Volume 1, Issue 1 | October 2013
Case Report | Stomach

A Case of Persistent Helicobacter pylori Infection Occurring with Anti-IgE Immunosuppression

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Daniel Zandman, MD, William Hahn, MD, and Steven Moss, MD

Division of Gastroenterology, Department of Internal Medicine, Rhode Island Hospital, The Warren Alpert
School of Medicine of Brown University, Providence, RI

ACG Case Rep J 2013;1(1):16–18. http://dx.doi.org/10.14309/crj.2013.8. Published: October 8, 2013.

Abstract

The increasingly widespread use of novel immunosuppressive drugs may lead to unexpected infectious complications. We report a case of persistent Helicobacter pylori (H. pylori) infection that failed to respond to antimicrobial therapy in a patient receiving omalizumab (Xolair™, Genentech USA Inc., San Francisco, CA and Novartis Pharmaceuticals, Basel, Switzerland), an anti-IgE monoclonal antibody approved by the FDA for treatment of severe persistent asthma. To our knowledge, this is the first case report linking an immunosuppressive regimen containing anti-IgE biologic therapy to persistent H. pylori infection.


Introduction

Helicobacter pylori (H. pylori) infection is amongst the most prevalent infections in humans worldwide, and is a significant source of morbidity and mortality. H. pylori is considered a carcinogen, thus treatment is standard of care. However, there are numerous barriers to eradication, including antimicrobial resistance, patient adherence to complex medication regimens, and, as proposed in this case, a growing array of novel immunosuppressive medications.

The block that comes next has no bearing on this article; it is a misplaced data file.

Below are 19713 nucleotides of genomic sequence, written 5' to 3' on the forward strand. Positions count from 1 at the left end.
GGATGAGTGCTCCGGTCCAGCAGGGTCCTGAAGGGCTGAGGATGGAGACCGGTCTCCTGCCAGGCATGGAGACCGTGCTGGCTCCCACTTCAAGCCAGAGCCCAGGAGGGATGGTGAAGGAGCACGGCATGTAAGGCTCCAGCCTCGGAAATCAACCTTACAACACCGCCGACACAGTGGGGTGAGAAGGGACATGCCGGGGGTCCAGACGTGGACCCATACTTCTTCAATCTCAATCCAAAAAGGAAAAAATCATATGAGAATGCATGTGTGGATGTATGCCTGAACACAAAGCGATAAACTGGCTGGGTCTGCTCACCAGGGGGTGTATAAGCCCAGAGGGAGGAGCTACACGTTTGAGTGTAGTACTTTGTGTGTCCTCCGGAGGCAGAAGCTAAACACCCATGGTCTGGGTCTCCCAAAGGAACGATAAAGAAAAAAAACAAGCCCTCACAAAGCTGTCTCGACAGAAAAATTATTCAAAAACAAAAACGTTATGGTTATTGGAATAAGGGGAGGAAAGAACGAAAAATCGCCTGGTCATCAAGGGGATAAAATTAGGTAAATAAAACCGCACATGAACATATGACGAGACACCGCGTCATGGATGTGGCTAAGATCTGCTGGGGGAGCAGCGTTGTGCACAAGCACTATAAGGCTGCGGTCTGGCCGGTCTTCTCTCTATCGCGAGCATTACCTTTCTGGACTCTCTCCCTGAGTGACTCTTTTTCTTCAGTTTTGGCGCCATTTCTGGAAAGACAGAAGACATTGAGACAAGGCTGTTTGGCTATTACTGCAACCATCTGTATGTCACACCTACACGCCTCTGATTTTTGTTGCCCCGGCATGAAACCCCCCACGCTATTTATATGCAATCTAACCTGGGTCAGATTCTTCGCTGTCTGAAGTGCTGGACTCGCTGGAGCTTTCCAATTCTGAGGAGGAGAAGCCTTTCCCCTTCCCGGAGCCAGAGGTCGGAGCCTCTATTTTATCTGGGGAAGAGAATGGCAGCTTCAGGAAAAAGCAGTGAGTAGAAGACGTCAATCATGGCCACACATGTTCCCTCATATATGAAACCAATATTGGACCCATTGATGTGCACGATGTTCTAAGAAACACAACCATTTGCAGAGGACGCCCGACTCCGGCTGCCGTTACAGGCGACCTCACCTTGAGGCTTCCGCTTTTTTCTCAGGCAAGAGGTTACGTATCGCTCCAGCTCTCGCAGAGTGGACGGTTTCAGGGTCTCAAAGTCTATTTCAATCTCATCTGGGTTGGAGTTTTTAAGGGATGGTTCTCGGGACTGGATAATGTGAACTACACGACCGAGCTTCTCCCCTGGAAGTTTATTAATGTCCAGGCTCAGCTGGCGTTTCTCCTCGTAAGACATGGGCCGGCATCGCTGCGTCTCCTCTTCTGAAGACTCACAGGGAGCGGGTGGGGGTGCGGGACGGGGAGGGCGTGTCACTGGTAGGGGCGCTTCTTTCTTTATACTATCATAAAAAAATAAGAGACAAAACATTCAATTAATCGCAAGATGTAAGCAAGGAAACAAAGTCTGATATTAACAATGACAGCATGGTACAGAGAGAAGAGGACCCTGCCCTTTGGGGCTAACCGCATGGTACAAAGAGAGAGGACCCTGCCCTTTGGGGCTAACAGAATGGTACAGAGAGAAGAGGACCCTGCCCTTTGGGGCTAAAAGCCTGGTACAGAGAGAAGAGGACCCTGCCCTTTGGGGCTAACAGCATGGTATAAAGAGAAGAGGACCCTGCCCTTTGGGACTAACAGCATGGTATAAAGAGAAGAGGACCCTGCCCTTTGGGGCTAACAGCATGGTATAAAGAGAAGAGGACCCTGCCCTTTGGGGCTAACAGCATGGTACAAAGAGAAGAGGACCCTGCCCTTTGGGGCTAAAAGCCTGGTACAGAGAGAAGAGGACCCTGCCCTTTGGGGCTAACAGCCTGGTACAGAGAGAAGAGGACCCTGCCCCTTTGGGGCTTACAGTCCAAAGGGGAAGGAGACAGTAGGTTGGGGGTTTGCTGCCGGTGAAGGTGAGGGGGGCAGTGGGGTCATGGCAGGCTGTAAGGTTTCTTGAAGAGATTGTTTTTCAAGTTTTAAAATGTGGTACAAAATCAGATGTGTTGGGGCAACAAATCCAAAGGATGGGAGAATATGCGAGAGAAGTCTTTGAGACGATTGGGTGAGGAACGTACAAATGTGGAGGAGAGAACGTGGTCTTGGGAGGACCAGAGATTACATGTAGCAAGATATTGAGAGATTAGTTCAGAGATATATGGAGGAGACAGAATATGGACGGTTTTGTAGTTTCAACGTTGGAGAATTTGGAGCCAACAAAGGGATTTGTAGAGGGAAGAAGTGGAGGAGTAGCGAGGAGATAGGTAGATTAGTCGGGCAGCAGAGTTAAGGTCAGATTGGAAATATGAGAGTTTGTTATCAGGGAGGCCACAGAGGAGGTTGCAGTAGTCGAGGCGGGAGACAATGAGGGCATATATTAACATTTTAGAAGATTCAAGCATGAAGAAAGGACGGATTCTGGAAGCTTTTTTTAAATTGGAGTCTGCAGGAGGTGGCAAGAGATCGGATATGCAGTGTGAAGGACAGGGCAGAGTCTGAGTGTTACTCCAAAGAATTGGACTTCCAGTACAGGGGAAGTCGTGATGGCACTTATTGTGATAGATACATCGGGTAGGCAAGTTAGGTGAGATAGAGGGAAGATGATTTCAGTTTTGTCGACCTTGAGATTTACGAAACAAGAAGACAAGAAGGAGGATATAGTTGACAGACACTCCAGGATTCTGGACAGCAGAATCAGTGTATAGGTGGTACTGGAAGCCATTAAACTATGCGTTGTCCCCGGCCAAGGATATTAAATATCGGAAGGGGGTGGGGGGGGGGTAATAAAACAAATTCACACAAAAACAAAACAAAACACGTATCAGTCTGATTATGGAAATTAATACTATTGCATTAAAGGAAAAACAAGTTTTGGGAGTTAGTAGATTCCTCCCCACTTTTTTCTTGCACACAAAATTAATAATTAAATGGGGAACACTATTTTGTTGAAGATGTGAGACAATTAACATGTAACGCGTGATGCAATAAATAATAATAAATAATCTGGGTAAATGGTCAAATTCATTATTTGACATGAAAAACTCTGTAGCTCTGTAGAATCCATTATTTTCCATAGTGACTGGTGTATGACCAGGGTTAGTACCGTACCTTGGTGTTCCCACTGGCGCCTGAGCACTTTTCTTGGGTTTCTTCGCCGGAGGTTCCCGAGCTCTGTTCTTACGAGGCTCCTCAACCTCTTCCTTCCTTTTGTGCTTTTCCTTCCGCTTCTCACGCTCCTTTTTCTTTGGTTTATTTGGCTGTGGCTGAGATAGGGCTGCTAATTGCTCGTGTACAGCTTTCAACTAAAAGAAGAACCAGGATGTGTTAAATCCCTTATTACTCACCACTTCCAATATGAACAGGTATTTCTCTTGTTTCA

Case Report

A 31-year-old female with severe, steroid-dependent asthma, morbid obesity, and type II diabetes, was found to have iron deficiency anemia during evaluation for bariatric surgery. At upper endoscopy, there were no mucosal abnormalities, but H. pylori infection was diagnosed via immunohistochemical staining of gastric biopsies. She was treated with conventional first-line anti-H. pylori combination triple therapy (amoxicillin, clarithromycin, and omeprazole) for 2 weeks. There was no test of cure until later in her pre-operative bariatric surgery evaluation, when it was discovered that the patient was still infected with H. pylori, demonstrated by both positive fecal antigen and urea breath testing. Her surgical team was hesitant to proceed with gastric bypass, based upon the evidence linking persistent H. pylori infection with a higher risk for post-operative marginal ulceration.1

We therefore treated her with a standard bismuth-based quadruple therapy regimen for 14 days (tetracycline, metronidazole, omeprazole, bismuth) as per the Maastricht guidelines (Figure 1).2 A subsequent urea breath test was positive and she was then treated with 14 days of an amoxicillin-based quadruple therapy regimen (amoxicillin, metronidazole, bismuth, and omeprazole). H. pylori fecal antigen performed as a test-of-cure both 3 and 7 weeks after completion of quadruple therapy was still positive. A fourth treatment consisted of a salvage fluoroquinolone-based regimen (levofloxacin, amoxicillin, and omeprazole twice daily) for 2 weeks. However, 5 weeks following therapy, a repeat fecal antigen was again positive. A fifth “sequential” regimen consisting of lansoprazole twice daily and amoxicillin for 5 days, followed by lansoprazole, clarithromycin, and tinidazole for 5 days was therefore prescribed. This regimen is reported to be effective for resistant strains.3 Both H. pylori fecal antigen and urea breath tests remained positive 8 weeks after the end of therapy.

Zandman-Figure-1

Figure 1. Treatment course of patient.

Throughout these multiple unsuccessful attempts at H. pylori eradication, the patient had been taking both omalizumab and prednisone continously (at least 10 mg prednisone daily, with approximately 8 booster/taper courses). Her other chronic medications included omeprazole, citalopram, carbamazapine, lisinopril, pravastatin, montelukast, and alendronate. The patient reported complete adherence to all courses of H. pylori treatment and calls to her pharmacy verified that she had filled the prescriptions as written.


Discussion